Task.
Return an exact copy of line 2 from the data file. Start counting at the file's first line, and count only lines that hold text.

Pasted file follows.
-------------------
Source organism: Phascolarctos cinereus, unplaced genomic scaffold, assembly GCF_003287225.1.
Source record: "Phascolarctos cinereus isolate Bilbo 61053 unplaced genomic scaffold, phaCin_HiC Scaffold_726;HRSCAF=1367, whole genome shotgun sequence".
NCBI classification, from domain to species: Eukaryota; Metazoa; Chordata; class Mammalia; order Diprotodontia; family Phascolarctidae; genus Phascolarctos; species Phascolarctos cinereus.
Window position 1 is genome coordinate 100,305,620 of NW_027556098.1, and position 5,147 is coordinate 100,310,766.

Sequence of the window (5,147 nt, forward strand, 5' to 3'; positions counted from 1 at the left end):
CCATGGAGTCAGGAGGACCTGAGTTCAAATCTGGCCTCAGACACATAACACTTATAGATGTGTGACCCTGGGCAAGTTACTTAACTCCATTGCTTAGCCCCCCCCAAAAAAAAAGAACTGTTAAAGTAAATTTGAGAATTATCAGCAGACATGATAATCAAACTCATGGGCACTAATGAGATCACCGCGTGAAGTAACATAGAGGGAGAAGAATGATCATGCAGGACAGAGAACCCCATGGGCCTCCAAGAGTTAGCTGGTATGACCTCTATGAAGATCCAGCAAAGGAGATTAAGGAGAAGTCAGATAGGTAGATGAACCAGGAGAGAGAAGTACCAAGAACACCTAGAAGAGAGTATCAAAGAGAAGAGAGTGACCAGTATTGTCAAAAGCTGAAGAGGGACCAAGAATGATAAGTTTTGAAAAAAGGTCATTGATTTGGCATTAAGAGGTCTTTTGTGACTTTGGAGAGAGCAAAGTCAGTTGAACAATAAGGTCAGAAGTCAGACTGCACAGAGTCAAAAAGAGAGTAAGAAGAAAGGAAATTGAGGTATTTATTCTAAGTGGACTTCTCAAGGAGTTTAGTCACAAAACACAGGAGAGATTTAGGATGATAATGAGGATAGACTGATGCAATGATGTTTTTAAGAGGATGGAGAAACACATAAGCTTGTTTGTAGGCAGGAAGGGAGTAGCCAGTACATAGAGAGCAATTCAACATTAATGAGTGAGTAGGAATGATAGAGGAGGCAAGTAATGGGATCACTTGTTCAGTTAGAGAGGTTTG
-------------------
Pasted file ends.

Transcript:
Source record: "Phascolarctos cinereus isolate Bilbo 61053 unplaced genomic scaffold, phaCin_HiC Scaffold_726;HRSCAF=1367, whole genome shotgun sequence".